Four alumni students of Kamehameha School whom have received scholarships for continued education, put their hands and hearts into the soils of Keau’ohana yesterday! Their exuberance and perseverance over a long hard work day was impressive.
Kamahameha school would be proud to have witnessed their performance! These young women accomplished a lot of invasive species removal, leaving a large area clear and free for natives to prosper! They concluded the day with a chant for our forest crew, and we hope people will take the time to enjoy this brief video.
Yesterday, HER accommodated a young group of artists from the Saba Kinder Art(SKA) Academy in Duluth, Georgia! Len Kar Chang, who coordinated the special event with her sister, Leng Chee Chang, (who works here at the University of Hilo researching chemical components and possible benefits of various native species), appreciated the opportunity, in her words: “ to engage in our project, and gain insights into Hawaii’s extraordinary ecosystem”.
Together we accomplished the larger part of Keau’ohana’s central volunteer loop, leaving it shinning once more. Please enjoy one of the brief videos the group produced of our protocol time prior to efforts conducted in the forest. It is a sweet glimpse into the magic of this place!
A Deputy Regional Forester meeting was held May 22nd to discuss forest restoration in light of Rapid ‘Ohi’a Death (ROD), which included a splendid hike up to Pu’u Heiheiahulu, a very important facet of Wao Kele O Puna’s 126,000 acres located above Keau’ohana.
Wao Kele O Puna is the largest remaining native lowland forest above 1,000 feet, and the view from the pu’u was astounding as we looked over vast early succession ‘ohi’a/uluhe forest. We also had the privilege of glimpsing into the pu’u from its rim at a protected native remnant of stunning biodiversity, where large colonies of the endangered ha’iwale (Cyrtandra nanawalensis) were recently discovered.
This was certainly a highlight to the day, which Kalena and Kirk from Office of Hawaiian Affairs (OHA) graciously facilitated for participating United State Forest Service (USFS) representatives of Califonia, O’ahu, and Hilo. Big Island Invasive Species (BIISC), and Hawaii Environmental Restoration.
A visit to Keau’ohana followed, in which discussion was held about HER efforts over the past decade, as ROD progressed in conjunction with HER intensive restoration measures. HER crew has witnessed the collapse of our primary native canopy to ROD, as it worked hard to secure the Keau’ohana understory. HER persists in its mission to protect what remains among the last of Hawaii’s biodiverse native lowland plant assemblage despite the dramatic effects of ROD.
We all hope there will be a future turning point in which shade will be re-established on the site, but even as a more open forest, Keau’ohana serves as a necessary living classroom of native biodiversity, vegetation issues, and restorative solutions. It is an invaluable representation of the past and the stark reality of human impact.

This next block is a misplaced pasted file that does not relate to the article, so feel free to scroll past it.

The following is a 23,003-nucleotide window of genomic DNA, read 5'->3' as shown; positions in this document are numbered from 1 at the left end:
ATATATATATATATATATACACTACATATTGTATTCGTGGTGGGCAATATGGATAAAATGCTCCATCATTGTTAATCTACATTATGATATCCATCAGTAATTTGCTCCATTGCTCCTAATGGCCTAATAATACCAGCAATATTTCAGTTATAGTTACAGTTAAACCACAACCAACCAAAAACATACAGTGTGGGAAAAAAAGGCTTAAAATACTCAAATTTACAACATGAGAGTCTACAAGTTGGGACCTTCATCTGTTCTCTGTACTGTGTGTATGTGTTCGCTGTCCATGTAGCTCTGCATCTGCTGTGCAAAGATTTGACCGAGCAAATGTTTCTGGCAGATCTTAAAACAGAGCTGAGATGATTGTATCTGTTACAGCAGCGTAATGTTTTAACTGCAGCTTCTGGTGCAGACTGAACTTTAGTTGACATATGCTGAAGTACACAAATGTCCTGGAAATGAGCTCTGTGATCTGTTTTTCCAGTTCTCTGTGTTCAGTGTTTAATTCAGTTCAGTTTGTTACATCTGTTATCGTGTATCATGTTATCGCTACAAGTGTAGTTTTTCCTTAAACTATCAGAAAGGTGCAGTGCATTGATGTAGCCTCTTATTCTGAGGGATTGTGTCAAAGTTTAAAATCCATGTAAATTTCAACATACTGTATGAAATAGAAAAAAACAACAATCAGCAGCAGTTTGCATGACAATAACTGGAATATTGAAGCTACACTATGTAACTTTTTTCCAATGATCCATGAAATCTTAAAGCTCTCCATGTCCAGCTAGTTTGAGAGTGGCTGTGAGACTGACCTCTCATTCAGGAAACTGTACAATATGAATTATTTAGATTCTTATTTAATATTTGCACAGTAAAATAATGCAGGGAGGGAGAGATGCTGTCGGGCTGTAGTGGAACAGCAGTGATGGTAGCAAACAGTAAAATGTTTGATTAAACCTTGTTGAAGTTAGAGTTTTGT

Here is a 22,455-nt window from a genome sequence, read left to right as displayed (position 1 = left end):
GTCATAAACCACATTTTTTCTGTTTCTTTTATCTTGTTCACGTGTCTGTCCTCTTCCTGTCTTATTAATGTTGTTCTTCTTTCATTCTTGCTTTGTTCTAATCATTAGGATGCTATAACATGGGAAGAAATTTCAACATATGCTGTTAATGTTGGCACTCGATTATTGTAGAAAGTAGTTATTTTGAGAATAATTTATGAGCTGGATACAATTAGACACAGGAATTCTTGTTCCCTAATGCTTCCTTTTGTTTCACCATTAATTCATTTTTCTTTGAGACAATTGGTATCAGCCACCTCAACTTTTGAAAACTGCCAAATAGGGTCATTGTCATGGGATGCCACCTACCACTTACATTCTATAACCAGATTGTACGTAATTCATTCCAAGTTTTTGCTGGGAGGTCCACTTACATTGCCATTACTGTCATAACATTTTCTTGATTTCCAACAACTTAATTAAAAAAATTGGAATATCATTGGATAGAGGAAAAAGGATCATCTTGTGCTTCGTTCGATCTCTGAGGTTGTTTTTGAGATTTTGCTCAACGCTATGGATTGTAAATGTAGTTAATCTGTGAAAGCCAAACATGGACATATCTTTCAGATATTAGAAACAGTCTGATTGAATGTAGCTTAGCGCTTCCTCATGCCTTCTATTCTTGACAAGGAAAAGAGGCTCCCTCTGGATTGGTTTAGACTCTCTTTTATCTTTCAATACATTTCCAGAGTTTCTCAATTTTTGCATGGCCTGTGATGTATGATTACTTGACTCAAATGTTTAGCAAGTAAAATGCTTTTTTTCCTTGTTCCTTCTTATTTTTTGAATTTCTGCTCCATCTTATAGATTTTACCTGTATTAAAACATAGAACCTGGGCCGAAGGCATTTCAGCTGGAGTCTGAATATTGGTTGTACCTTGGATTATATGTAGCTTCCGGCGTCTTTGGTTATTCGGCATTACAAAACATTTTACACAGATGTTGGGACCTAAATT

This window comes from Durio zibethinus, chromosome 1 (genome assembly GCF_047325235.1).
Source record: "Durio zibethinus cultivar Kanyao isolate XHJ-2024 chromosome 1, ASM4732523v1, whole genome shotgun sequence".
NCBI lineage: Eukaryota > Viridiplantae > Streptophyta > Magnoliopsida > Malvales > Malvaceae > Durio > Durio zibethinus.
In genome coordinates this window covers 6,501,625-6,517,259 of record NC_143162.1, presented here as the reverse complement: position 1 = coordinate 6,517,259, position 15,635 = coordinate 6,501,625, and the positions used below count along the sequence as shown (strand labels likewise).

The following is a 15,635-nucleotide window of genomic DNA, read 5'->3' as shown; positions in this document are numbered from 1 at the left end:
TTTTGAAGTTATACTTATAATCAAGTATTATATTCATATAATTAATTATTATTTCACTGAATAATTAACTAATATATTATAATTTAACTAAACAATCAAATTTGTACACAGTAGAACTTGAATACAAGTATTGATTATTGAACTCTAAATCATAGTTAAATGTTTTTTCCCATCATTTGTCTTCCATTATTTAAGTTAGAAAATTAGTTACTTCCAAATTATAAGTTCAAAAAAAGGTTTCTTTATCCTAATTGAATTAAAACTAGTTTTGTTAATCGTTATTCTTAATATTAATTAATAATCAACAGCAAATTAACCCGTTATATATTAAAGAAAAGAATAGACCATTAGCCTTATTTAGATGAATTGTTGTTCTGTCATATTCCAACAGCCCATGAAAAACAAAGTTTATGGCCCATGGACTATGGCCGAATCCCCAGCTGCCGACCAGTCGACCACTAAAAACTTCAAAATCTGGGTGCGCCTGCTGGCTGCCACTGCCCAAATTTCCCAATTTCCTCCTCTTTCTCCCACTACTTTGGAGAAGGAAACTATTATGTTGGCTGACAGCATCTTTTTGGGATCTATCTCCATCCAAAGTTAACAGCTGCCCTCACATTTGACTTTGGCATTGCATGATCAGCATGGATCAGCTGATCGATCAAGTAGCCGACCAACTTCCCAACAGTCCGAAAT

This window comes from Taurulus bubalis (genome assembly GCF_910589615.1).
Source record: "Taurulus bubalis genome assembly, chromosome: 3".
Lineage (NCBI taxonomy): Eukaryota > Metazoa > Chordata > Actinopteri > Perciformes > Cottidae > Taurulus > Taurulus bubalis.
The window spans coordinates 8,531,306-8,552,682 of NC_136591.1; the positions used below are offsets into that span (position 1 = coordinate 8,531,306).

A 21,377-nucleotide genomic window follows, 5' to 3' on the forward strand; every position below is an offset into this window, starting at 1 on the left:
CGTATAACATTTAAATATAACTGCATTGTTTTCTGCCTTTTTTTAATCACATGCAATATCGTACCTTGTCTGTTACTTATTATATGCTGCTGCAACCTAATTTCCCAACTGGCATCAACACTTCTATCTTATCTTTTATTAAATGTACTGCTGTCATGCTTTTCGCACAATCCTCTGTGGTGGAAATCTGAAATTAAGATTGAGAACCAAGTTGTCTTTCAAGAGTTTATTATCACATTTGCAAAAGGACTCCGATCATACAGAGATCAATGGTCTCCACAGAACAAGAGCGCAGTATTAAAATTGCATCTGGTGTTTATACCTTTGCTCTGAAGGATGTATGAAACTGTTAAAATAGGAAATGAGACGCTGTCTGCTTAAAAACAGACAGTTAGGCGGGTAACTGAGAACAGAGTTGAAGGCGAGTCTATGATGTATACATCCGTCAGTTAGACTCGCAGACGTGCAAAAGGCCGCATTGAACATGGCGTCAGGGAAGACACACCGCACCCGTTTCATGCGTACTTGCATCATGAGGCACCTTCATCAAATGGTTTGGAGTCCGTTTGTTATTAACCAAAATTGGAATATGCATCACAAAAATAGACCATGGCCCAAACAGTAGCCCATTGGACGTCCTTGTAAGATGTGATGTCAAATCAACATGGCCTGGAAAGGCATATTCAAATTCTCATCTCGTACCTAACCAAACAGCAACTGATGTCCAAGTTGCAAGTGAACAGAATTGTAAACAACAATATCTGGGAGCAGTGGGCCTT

Although we generally don’t facilitate very large groups in Keau’ohana due to its delicate state, there were 34 of us this Monday the 15th as HER hosted a special group of young honor students from Kea’au Middle School. A prior event with them had been cancelled due to rain, and though it rained all night and morning leading to the event, this group was determined to persevere rain or shine.
We were however, unexpectedly blessed with dry comfort beneath cooling clouds for our restoration efforts, which made for a very enjoyable experience! Kea’au middle schoolers were troopers, helping out in a very open and disturbed area of the forest. Among half a dozen species, there were plenty kukae maile vines that were heroically conquered!
Thank you Kea’au girls and boys for helping out the native forest from being bullied by invasive species, and for making your teachers and school proud!
HER joins the Lowland Wet Forest Working Group (LWFWG) to discuss restoration issues and strategies in our region. This is invaluable opportunity for forest specialists focusing on various local restoration projects to network and support one another in the choosing of restoration species; a serious question for the future of Hawai’i at this time of environmental crisis.
As part of this exchange, we will be visiting one another’s sites to discuss this particular question for each location. Our first visit was on May 5th at the Keaukaha Military Reservation (KMR), where Becky Ostertag from the University of Hawaii at Hilo (UHH), and Susan Cordell from the Institute of Pacific Islands Forestry (IPIF), have been developing experimental plots under the Hawaii Army National Guard Environmental Program over the past decade.